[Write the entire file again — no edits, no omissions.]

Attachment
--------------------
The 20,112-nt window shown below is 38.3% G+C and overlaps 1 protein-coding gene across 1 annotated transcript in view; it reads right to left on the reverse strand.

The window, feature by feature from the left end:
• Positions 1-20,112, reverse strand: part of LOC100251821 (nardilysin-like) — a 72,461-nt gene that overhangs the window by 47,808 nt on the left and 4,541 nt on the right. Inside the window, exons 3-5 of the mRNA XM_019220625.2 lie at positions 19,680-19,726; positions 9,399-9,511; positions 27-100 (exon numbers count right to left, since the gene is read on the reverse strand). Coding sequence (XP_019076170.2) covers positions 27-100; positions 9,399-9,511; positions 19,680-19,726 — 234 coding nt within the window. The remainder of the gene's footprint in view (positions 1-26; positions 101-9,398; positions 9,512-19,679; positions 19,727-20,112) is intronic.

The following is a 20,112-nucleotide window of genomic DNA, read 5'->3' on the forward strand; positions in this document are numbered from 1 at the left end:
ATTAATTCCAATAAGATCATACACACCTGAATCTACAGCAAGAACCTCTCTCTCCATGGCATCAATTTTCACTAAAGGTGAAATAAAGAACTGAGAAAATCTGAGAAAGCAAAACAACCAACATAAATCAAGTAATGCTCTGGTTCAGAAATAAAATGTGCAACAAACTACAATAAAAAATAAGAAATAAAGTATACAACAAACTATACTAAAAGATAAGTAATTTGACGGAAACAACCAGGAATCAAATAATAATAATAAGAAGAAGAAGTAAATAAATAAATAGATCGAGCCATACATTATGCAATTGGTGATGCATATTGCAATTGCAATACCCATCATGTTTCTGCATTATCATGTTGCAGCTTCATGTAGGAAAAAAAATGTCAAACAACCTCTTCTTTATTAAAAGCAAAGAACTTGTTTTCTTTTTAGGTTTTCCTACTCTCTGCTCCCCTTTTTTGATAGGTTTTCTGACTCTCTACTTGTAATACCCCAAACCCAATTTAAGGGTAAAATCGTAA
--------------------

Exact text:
The 20,112-nt window shown below is 38.3% G+C and overlaps 1 protein-coding gene across 1 annotated transcript in view; it reads right to left on the reverse strand.

The window, feature by feature from the left end:
• Positions 1-20,112, reverse strand: part of LOC100251821 (nardilysin-like) — a 72,461-nt gene that overhangs the window by 47,808 nt on the left and 4,541 nt on the right. Inside the window, exons 3-5 of the mRNA XM_019220625.2 lie at positions 19,680-19,726; positions 9,399-9,511; positions 27-100 (exon numbers count right to left, since the gene is read on the reverse strand). Coding sequence (XP_019076170.2) covers positions 27-100; positions 9,399-9,511; positions 19,680-19,726 — 234 coding nt within the window. The remainder of the gene's footprint in view (positions 1-26; positions 101-9,398; positions 9,512-19,679; positions 19,727-20,112) is intronic.

The following is a 20,112-nucleotide window of genomic DNA, read 5'->3' on the forward strand; positions in this document are numbered from 1 at the left end:
ATTAATTCCAATAAGATCATACACACCTGAATCTACAGCAAGAACCTCTCTCTCCATGGCATCAATTTTCACTAAAGGTGAAATAAAGAACTGAGAAAATCTGAGAAAGCAAAACAACCAACATAAATCAAGTAATGCTCTGGTTCAGAAATAAAATGTGCAACAAACTACAATAAAAAATAAGAAATAAAGTATACAACAAACTATACTAAAAGATAAGTAATTTGACGGAAACAACCAGGAATCAAATAATAATAATAAGAAGAAGAAGTAAATAAATAAATAGATCGAGCCATACATTATGCAATTGGTGATGCATATTGCAATTGCAATACCCATCATGTTTCTGCATTATCATGTTGCAGCTTCATGTAGGAAAAAAAATGTCAAACAACCTCTTCTTTATTAAAAGCAAAGAACTTGTTTTCTTTTTAGGTTTTCCTACTCTCTGCTCCCCTTTTTTGATAGGTTTTCTGACTCTCTACTTGTAATACCCCAAACCCAATTTAAGGGTAAAATCGTAA